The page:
Note: If you call the Hong Kong office, the best bet is to dial from the landline phone (add 011) or cellphone (add “+”). If you use a calling card, you might not be able to choose the selection (the system prompts you to press “1” to speak English, and this function may not work with a calling card). Calling the Hong Kong number appeared to be free for me when dialed from my T-Mobile cellphone, but YMMV.
I’d recommend trying the US number first, as it may work for you just fine.
A. This Call Almost Went Awry
I hadn’t been very successful with the Cathay Pacific US Call Center in the past, so I started with the Hong Kong Center. Perhaps it wasn’t a good time, because after listening to nice music for half an hour, I gave up and dialed the US number. This time I didn’t have to wait at all.
I gave the agent my itinerary with dates and flight numbers: Los Angeles to Hong Kong to Bangkok to Kuala Lumpur to Tokyo and back to Los Angeles with stopovers in each city. He stopped me at “Kuala Lumpur” and said it couldn’t be done because only 2 stopovers were allowed.
I knew right away that he was quoting the “Single or Mixed 2 Carrier Awards Chart” rules instead of the “oneworld Multi-Carrier Awards Chart” rules and asked him to try and check the oneworld chart. He repeated that only 2 stopovers were allowed. He was very polite, so even if he’d been annoyed with me – I wouldn’t have known. 🙂
I told him again that there were 2 charts, and he was looking at the wrong one, but it didn’t make a dent.
I was ready for HUACA (Hang Up And Call Again), but decided to try one more time. I told him I was confused (I wasn’t) and slowly read him the oneworld chart rules from the Asia Miles website. You can find them at the bottom of the page.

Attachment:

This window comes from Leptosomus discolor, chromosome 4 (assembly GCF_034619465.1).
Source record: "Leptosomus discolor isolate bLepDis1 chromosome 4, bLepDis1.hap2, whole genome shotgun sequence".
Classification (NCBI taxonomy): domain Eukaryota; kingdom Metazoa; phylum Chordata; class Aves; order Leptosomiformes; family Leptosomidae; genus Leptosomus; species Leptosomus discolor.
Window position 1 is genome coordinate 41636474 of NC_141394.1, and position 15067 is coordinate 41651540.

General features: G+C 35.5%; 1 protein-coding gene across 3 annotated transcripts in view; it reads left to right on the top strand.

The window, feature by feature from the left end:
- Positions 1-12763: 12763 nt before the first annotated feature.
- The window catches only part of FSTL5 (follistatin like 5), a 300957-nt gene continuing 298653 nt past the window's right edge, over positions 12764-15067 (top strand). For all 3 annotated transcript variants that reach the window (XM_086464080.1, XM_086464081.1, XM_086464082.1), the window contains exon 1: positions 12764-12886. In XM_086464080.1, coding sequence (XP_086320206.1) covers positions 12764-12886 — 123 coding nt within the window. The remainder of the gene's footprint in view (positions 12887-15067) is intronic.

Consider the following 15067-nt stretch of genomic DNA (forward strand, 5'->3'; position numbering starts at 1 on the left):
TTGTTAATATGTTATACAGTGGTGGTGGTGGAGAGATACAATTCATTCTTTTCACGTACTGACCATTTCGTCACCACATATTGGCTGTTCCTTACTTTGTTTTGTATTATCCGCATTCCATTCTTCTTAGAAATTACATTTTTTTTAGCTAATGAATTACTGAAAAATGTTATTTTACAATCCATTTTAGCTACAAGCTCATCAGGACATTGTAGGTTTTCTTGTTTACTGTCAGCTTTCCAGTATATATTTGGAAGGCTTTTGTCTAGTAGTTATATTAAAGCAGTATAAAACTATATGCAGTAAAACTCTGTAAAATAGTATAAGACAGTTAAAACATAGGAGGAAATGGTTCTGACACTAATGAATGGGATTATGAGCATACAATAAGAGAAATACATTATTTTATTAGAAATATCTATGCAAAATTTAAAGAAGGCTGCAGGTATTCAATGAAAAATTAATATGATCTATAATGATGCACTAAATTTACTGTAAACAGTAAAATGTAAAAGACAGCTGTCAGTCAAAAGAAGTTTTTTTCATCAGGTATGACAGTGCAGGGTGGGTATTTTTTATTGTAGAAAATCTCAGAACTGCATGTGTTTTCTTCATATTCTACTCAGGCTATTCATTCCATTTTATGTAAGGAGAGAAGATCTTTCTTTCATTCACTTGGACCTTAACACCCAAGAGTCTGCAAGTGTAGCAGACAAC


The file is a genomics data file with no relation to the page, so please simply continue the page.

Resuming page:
The awards zone is determined by the actual miles flown in all of the sectors of your itinerary.
You can make a maximum of five stopovers, two transfers and two open-jaws at either origin, en-route or turnaround point, subject to airline partners’ terms and conditions.
Then I asked if they had changed the rules recently, because I was reading that on Cathay Pacific’s own website.
He finally relented and asked if he could put me on hold. When he got back, he apologized, confirmed that up to 5 stopovers were allowed and asked for my phone number to call me back.
Somebody did call next day (although I’m not sure it was him) and confirmed the validity of my award. This time all segments were available, although they gave me a slightly different cash summary. It was 3,144 Hong Kong Dollars or ~$405 instead of the 3,080 Hong Kong Dollars or ~$397 that I had received in the email.
B. This Call Took Less Than 5 Minutes
On the same day, I made another call and got rerouted to the Manila office. I had a a simple Cathay Pacific Business Class itinerary: San Francisco to Hong Kong (stopover) to Hanoi (stopover), then back to San Francisco via Hong Kong. The whole conversation took ~5 minutes, and the agent correctly quoted 120,000 Cathay Pacific miles for the whole trip.